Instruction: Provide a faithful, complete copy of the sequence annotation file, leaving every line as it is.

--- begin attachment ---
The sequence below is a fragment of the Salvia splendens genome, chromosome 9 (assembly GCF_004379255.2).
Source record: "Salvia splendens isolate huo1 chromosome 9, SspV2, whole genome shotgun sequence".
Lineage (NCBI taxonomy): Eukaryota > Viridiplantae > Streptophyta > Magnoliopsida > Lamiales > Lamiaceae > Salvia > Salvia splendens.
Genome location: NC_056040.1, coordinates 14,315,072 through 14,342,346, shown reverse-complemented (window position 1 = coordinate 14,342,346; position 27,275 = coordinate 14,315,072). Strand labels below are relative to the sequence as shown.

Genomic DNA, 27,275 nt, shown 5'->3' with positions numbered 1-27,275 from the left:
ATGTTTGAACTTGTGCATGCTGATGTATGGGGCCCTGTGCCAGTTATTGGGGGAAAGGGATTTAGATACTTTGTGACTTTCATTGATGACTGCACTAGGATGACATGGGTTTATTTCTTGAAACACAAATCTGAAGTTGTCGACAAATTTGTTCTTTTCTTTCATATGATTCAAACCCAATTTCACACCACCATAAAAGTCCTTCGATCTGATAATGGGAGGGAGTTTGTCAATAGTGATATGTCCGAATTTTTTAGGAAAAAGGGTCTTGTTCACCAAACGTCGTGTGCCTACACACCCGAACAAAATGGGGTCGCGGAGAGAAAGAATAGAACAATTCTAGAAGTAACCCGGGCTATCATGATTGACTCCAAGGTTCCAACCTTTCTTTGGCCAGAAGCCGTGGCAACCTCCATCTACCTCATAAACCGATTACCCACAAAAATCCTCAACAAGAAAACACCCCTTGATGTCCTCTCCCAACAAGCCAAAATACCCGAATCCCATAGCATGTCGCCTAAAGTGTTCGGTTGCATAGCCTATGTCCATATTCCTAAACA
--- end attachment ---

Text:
The sequence below is a fragment of the Salvia splendens genome, chromosome 9 (assembly GCF_004379255.2).
Source record: "Salvia splendens isolate huo1 chromosome 9, SspV2, whole genome shotgun sequence".
Lineage (NCBI taxonomy): Eukaryota > Viridiplantae > Streptophyta > Magnoliopsida > Lamiales > Lamiaceae > Salvia > Salvia splendens.
Genome location: NC_056040.1, coordinates 14,315,072 through 14,342,346, shown reverse-complemented (window position 1 = coordinate 14,342,346; position 27,275 = coordinate 14,315,072). Strand labels below are relative to the sequence as shown.

Genomic DNA, 27,275 nt, shown 5'->3' with positions numbered 1-27,275 from the left:
ATGTTTGAACTTGTGCATGCTGATGTATGGGGCCCTGTGCCAGTTATTGGGGGAAAGGGATTTAGATACTTTGTGACTTTCATTGATGACTGCACTAGGATGACATGGGTTTATTTCTTGAAACACAAATCTGAAGTTGTCGACAAATTTGTTCTTTTCTTTCATATGATTCAAACCCAATTTCACACCACCATAAAAGTCCTTCGATCTGATAATGGGAGGGAGTTTGTCAATAGTGATATGTCCGAATTTTTTAGGAAAAAGGGTCTTGTTCACCAAACGTCGTGTGCCTACACACCCGAACAAAATGGGGTCGCGGAGAGAAAGAATAGAACAATTCTAGAAGTAACCCGGGCTATCATGATTGACTCCAAGGTTCCAACCTTTCTTTGGCCAGAAGCCGTGGCAACCTCCATCTACCTCATAAACCGATTACCCACAAAAATCCTCAACAAGAAAACACCCCTTGATGTCCTCTCCCAACAAGCCAAAATACCCGAATCCCATAGCATGTCGCCTAAAGTGTTCGGTTGCATAGCCTATGTCCATATTCCTAAACA